Steve Bannon: mystical populist
Benjamin Teitelbaum talks to spiked about Traditionalism – the strange philosophy Bannon brought to the White House.
Steve Bannon, Donald Trump’s former campaign chief turned chief strategist, has been assigned many unflattering labels since he burst on to the scene in 2016.
He’s been called far right, a fascist, a white supremacist. But according to a gripping new book by academic Benjamin R Teitelbaum, Bannon’s philosophy is actually a lot weirder, if perhaps no less alarming, than all that.
War for Eternity: The Return of Traditionalism and the Rise of the Populist Right is both an exploration of the strange philosophy of Traditionalism, and the story of how three of its followers have managed to assume positions of remarkable political influence in recent years.
The book is drawn from a number of interviews and encounters Teitelbaum had with leading Traditionalists – particularly Bannon, who spoke to him in depth about how Traditionalist ideas have shaped his politics.
Speaking to me from his Colorado home, Teitelbaum lays out some of the core tenets of this peculiar school of thought.
‘Traditionalism is an exceptionally obscure philosophy’, he says. ‘I wish it had a different name, something to let us know, right off the bat, just how strange it is.’
While traditionalism might bring to mind a stuffy conservative, capital-T Traditionalism is something quite different: it is a philosophy steeped in ancient spirituality that rejects modernity and materialism.
Traditionalists, drawing on Hinduism, believe time is cyclical. ‘Whereas we typically think of society as progressing and building upon what was there in the past and progressively getting better’, Teitelbaum says, ‘they believe instead that we are moving through a period of four eras that progressively get worse – a golden, a silver, a bronze and a dark age.’
Traditionalists also believe in a social hierarchy, corresponding to that time cycle. ‘At the very top of an ideal social hierarchy in society you would have priests’, he says, ‘followed by warriors, then merchants and eventually slaves; a hierarchy that goes from spirit to material’.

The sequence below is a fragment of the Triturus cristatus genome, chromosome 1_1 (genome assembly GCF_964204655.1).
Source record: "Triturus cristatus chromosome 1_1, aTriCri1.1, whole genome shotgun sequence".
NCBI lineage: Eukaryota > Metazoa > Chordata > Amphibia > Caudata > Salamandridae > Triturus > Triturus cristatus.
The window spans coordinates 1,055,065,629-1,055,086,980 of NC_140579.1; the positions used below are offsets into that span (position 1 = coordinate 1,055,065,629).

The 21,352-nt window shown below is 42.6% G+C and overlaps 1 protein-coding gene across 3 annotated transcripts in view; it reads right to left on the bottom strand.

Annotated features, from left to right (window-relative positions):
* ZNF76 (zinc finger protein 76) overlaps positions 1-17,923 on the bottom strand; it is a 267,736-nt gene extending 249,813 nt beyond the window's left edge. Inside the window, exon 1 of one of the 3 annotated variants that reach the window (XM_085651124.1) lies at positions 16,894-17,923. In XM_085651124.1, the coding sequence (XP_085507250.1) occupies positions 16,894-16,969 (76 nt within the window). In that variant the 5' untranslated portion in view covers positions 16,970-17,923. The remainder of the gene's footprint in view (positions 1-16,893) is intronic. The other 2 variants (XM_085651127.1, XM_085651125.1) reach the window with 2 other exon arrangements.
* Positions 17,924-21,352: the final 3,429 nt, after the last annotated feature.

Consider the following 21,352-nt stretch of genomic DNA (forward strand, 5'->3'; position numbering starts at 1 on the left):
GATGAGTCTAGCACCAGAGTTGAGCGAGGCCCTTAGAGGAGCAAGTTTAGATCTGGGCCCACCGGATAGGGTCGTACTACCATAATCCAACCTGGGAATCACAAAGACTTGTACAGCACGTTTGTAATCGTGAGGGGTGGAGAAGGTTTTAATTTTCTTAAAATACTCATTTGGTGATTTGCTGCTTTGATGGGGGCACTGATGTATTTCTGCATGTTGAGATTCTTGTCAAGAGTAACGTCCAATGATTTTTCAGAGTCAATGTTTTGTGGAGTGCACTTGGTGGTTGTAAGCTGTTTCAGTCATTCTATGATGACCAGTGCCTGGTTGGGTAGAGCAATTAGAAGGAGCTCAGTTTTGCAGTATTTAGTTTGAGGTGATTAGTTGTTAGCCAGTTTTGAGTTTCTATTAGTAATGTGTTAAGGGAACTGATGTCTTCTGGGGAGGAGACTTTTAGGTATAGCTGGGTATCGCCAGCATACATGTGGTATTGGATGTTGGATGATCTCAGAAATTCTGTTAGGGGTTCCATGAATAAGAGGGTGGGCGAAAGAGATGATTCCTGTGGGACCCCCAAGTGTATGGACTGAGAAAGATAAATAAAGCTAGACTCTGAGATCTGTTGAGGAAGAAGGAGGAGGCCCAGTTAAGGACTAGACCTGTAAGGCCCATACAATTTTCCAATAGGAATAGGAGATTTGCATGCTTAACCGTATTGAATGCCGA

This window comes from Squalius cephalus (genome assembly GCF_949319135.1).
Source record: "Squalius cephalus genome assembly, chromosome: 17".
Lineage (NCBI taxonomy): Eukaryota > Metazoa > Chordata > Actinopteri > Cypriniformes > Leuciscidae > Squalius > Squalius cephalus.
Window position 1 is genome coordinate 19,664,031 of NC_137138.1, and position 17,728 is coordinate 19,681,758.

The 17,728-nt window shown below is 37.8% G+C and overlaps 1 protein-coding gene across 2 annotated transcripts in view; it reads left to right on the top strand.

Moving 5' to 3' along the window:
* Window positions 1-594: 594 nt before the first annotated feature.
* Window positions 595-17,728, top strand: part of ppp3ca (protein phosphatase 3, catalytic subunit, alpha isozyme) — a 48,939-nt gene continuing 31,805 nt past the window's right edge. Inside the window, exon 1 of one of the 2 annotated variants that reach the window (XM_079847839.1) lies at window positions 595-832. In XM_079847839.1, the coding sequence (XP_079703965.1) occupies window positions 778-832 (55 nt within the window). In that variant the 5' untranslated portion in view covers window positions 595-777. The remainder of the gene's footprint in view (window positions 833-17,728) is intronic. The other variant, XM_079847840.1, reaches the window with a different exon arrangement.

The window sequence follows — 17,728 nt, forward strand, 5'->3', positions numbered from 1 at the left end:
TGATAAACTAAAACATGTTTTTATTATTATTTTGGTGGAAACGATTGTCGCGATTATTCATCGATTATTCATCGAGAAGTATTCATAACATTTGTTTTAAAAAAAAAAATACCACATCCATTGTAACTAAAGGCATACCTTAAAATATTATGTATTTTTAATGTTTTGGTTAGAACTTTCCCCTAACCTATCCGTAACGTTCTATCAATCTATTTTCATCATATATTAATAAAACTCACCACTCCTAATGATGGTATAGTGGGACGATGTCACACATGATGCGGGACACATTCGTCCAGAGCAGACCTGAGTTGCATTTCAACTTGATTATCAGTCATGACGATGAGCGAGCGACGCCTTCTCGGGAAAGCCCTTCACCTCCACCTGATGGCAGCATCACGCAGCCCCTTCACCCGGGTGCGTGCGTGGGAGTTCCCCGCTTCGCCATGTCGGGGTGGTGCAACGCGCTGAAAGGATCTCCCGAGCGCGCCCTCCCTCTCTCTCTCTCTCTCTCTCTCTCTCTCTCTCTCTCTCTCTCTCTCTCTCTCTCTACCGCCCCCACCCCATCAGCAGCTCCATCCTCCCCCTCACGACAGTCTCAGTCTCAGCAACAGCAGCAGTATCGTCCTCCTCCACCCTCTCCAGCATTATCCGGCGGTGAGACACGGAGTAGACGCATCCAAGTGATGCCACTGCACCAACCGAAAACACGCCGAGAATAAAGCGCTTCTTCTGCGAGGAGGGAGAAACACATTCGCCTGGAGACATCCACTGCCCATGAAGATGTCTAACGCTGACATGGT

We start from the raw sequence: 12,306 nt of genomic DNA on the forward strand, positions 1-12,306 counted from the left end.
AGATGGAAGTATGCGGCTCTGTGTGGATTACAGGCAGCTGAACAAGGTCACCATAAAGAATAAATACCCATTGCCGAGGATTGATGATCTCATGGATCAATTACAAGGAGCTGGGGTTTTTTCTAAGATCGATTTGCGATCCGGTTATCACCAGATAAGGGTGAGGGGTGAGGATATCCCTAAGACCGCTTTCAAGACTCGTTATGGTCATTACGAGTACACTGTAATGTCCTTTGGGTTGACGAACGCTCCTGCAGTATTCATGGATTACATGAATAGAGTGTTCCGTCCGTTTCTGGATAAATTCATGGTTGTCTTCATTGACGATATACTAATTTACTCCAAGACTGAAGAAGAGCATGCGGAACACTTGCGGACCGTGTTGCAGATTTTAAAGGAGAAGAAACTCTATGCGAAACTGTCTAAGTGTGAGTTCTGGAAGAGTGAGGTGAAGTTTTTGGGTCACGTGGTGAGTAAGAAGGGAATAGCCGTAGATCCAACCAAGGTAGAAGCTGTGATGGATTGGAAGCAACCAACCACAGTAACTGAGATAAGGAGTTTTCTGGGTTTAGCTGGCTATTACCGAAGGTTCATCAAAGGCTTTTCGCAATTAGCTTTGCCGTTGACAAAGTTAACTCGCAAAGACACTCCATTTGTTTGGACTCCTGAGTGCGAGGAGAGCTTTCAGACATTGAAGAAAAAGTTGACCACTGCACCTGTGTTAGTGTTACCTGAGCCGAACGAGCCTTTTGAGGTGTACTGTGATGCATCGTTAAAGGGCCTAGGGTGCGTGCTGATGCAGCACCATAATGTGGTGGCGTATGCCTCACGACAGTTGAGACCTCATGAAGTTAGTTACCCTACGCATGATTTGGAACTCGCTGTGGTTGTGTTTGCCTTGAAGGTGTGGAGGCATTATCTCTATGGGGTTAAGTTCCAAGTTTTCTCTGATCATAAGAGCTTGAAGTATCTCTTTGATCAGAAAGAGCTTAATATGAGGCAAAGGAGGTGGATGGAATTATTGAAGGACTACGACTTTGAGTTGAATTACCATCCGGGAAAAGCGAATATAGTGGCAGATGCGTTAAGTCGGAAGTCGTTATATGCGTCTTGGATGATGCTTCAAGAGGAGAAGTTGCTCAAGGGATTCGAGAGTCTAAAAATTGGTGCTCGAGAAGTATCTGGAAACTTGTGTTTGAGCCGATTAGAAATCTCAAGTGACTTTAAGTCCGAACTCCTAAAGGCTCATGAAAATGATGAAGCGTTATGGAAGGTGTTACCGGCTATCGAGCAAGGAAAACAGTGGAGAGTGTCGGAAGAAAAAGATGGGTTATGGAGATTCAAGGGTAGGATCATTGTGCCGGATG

‘They believe that, as that time cycle goes by, not only is the world up-ended, what should be virtuous is treated as bad and vice versa, but also hierarchy disintegrates’, he goes on. ‘We become more materialistic, and we start to homogenise into larger and larger communities.’
For Traditionalists, we are in the middle of a dark age. And for Steve Bannon, this is embodied in ‘globalisation, the growth of world government, world economy, but also the swelling of states, that states are so large that they just start eating up everything in their path’.
Traditionalists’ aim, Teitelbaum says, is to ‘break apart that mass homogenous entity into a world, into a society, of smaller pieces, where borders matter’. Order is restored through chaos.
It all sounds pretty nuts. Certainly, it feels a million miles away from the comparatively pedestrian right-populism of someone like Donald Trump.
But while Trump is certainly not a Traditionalist, Bannon saw in him someone who could bring about the reckoning with modernity that he desired:
‘Steve Bannon looked at Trump as someone who could come in and break apart globalisation, break apart the projects of a single government, the United Nations, the World Health Organisation, and the United States government.’
That Trump was unaware of the role that destiny had apparently ascribed to him didn’t matter. ‘[M]en of action’, Bannon tells Teitelbaum in War for Eternity, ‘don’t have to read books and think about time cycles. You just do it.’
By contrast, Bannon has spent an awful lot of his time reading books and thinking about time cycles. And as Teitelbaum lays out, the image most of us have of this gruff populist, this Tea Party propagandist turned architect of Trumpism, obscures a long and kooky intellectual backstory.
Growing up Catholic in a working-class neighbourhood in Richmond, Virginia, a young Steve Bannon became disillusioned with the church and began to look to New Age spirituality.
‘He starts branching out when he gets into college, he takes meditation classes’, Teitelbaum says. ‘It sounds very typical for a lot of Americans at that time. But he keeps going deeper. Even when he got into the Navy, he was still sneaking off to metaphysical bookstores when he got a chance.’
It was along this road that Bannon discovered the key Traditionalist thinkers. Chief among them is a turn-of-the-century French spiritualist called René Guénon. (‘He died answering to the name Sheikh Abd al-Wāḥid Yaḥyá’, Teitelbaum says. ‘He more or less rejected the West and became a Sufi.’)